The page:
More Major Japanese Releases Than Ever Receiving Translations - Here's Why

By Telegiz , | September 20, 2018

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Starting from the release of the NES, video game fans in the west started to notice a problem with translations. As the video game market was at the time largely divided between the US, UK, and Japan, many of us were relegated to only enjoying a partial selection of what was on offer. While this affected some genres more than others, the text-heavy JRPGs being the biggest offenders, the outcome was the same - players could only enjoy a part of what gaming had to offer. Recently, however, this trend has shifted towards increasingly more Japanese games being translated for English speakers, but why is this, and can we expect this trend to continue in the future?

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The Importance of Growth

What many of us forget, surrounded as we are by enormous gaming companies which routinely generate billions of dollars annually, is that early video games were built by smaller teams and without such enormous reserves of cash. As with any business, these had to run a cost-benefit analysis on whether or not the expensive task of translating would have been worth the effort. Given how untested some of these games and genres were at these early points of the industry, it makes sense that many developers would be hesitant to put their limited resources on what they considered a losing gamble.

Convenience of the Digital

Tying into the raw cost of translation is the difficulty of physically printing and shipping games to other markets, as well as dealing with the regulations and additional costs which this incurs. Today, with digital storefronts not just becoming popular but in many cases being the preferred method of sales, many of these cost barriers have been eliminated in their entirety. Others, like those seeing difficulty with regulations, have become so streamlined with the developing infrastructure that international sales are far simpler than ever before. While the likes of Steam are perhaps the biggest examples of this, there are others like GoG which similarly illustrate the ease of these transitions.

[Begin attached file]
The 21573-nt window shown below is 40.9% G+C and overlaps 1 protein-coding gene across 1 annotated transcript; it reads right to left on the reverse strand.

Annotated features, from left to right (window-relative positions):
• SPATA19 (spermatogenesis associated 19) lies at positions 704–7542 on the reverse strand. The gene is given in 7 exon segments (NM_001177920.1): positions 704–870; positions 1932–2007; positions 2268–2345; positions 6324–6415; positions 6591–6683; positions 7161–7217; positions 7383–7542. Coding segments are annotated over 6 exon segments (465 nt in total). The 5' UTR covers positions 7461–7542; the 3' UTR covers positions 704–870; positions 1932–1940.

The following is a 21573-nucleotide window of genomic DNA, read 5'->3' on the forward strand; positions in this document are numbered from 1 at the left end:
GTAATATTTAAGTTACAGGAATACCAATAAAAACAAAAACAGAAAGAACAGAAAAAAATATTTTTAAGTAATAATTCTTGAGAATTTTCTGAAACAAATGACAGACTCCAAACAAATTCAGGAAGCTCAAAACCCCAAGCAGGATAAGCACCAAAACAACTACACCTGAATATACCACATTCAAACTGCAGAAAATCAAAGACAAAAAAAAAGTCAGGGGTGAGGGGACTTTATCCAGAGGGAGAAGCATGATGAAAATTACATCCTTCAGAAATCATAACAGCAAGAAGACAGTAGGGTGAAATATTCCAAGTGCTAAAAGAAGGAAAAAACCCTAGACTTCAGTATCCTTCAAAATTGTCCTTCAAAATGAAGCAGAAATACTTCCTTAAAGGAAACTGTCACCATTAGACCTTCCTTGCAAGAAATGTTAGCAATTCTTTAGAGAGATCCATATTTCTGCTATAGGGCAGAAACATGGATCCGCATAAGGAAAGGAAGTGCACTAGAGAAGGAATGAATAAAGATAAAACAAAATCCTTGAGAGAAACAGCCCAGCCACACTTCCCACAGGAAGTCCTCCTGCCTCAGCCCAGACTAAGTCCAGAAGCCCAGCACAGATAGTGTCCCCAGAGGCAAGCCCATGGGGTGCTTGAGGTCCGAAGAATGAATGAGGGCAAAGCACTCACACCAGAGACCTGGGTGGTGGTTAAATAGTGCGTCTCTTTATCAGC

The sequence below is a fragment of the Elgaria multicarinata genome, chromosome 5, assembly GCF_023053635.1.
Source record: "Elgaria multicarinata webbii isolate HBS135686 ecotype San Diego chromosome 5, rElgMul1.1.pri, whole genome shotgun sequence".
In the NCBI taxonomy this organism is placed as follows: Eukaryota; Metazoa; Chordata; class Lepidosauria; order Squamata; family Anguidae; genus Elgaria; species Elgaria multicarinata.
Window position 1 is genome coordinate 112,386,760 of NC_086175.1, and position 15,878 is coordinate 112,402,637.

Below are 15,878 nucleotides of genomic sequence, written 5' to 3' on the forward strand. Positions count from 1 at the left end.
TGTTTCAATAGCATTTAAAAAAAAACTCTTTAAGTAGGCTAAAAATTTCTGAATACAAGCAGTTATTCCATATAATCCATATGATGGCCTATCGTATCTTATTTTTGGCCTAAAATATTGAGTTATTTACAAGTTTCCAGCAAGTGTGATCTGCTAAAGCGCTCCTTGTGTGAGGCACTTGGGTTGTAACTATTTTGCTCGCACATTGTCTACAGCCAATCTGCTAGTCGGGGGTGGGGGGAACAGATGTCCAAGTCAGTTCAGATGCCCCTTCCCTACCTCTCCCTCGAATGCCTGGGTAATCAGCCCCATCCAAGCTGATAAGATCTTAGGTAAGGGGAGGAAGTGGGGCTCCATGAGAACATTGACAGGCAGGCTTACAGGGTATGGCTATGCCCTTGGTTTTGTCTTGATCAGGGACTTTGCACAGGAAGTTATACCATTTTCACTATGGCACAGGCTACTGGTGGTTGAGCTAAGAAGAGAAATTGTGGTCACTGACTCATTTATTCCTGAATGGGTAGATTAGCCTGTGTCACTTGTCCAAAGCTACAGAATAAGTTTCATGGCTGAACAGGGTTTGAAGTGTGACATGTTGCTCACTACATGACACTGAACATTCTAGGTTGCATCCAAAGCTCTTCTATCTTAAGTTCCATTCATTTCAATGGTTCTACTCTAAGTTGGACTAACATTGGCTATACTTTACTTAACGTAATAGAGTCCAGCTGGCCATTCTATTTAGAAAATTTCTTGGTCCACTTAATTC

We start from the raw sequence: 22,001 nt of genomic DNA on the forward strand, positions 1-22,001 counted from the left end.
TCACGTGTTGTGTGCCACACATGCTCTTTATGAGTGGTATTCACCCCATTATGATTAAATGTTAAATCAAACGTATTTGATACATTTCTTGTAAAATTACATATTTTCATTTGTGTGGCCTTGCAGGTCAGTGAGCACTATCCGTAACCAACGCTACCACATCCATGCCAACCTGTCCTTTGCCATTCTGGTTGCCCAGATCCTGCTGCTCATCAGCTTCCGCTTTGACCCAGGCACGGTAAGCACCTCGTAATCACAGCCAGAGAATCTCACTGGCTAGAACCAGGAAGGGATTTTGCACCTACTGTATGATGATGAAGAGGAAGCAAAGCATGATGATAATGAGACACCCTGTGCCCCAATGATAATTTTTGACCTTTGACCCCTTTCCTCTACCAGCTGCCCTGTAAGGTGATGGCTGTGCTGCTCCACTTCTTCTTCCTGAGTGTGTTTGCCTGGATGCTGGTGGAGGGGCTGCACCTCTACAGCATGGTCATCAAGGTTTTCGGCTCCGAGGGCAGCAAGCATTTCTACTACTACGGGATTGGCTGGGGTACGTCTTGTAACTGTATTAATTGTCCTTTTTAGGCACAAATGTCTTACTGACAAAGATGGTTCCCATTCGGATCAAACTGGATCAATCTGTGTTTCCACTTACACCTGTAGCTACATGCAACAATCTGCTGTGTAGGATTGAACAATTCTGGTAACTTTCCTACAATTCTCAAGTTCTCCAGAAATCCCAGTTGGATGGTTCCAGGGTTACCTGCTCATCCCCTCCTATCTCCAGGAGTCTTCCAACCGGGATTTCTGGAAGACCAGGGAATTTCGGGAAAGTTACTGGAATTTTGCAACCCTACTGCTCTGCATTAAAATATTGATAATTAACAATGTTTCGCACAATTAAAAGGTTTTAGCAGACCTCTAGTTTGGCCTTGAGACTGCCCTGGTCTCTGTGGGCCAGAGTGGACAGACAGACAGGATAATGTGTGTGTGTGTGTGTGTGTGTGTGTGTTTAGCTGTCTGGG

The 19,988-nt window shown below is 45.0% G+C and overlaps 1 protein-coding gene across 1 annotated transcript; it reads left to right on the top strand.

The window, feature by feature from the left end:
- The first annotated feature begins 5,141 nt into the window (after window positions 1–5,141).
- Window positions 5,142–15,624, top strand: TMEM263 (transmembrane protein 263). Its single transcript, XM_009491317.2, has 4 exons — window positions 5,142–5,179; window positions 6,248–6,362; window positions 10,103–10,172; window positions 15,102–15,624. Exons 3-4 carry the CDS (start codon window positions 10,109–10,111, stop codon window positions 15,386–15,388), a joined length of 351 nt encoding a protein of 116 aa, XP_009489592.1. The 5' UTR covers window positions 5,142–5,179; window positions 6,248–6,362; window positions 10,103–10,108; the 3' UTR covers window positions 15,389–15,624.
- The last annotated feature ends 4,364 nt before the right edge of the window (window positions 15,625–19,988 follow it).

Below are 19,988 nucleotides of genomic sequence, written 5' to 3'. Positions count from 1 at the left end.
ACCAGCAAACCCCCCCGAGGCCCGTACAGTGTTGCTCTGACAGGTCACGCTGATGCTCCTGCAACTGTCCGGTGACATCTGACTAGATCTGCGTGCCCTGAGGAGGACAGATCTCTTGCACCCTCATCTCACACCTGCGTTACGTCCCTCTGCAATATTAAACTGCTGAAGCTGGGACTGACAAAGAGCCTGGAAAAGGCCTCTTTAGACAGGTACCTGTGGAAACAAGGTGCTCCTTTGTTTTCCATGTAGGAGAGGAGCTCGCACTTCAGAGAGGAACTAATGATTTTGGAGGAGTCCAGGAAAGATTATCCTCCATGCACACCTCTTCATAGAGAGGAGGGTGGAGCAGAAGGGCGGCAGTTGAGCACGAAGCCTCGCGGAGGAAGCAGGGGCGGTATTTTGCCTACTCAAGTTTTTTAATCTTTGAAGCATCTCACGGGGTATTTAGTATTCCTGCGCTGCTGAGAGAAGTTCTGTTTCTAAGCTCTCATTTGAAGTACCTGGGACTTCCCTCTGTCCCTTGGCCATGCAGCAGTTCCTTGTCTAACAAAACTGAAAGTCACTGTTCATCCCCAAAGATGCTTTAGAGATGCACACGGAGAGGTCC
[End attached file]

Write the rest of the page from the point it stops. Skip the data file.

Steam: The Free Weekend Sale

"Steam: The Free Weekend Sale" (CC BY 2.0) by BagoGames

As this works both ways, easy to west and vice versa, there are many western which have made strides in bridging the gap. More major gaming consoles like the Xbox, traditionally not especially popular in Japan, have seen huge uptakes in numbers, often due to the understanding that Japanese markets were not disinterested, they were simply under untapped. Even more modern gaming offshoots like William Hill's Japan online casino have jumped successfully into the world of digital translations and markets, offering the likes of blackjack and poker to new audiences.

Course Set

With larger companies having access to more money than ever before to fund translations, and digital storefronts lowering the barriers to entry far beyond anything in the past, the days of something like Square's Final Fantasy 3/6 confusion are a thing of the past. While this does not mean that everything from overseas we like will get a local translation, the likelihood of these translations is greater than ever before. Sure, we may miss the nostalgia of older fan-based efforts, but in the long run, this means less waiting, less annoyance, and more playing.

SFC - FINAL FANTASY VI (14)

"SFC - FINAL FANTASY VI (14) 'SHVC-F6'" (Public Domain) by bensomarket

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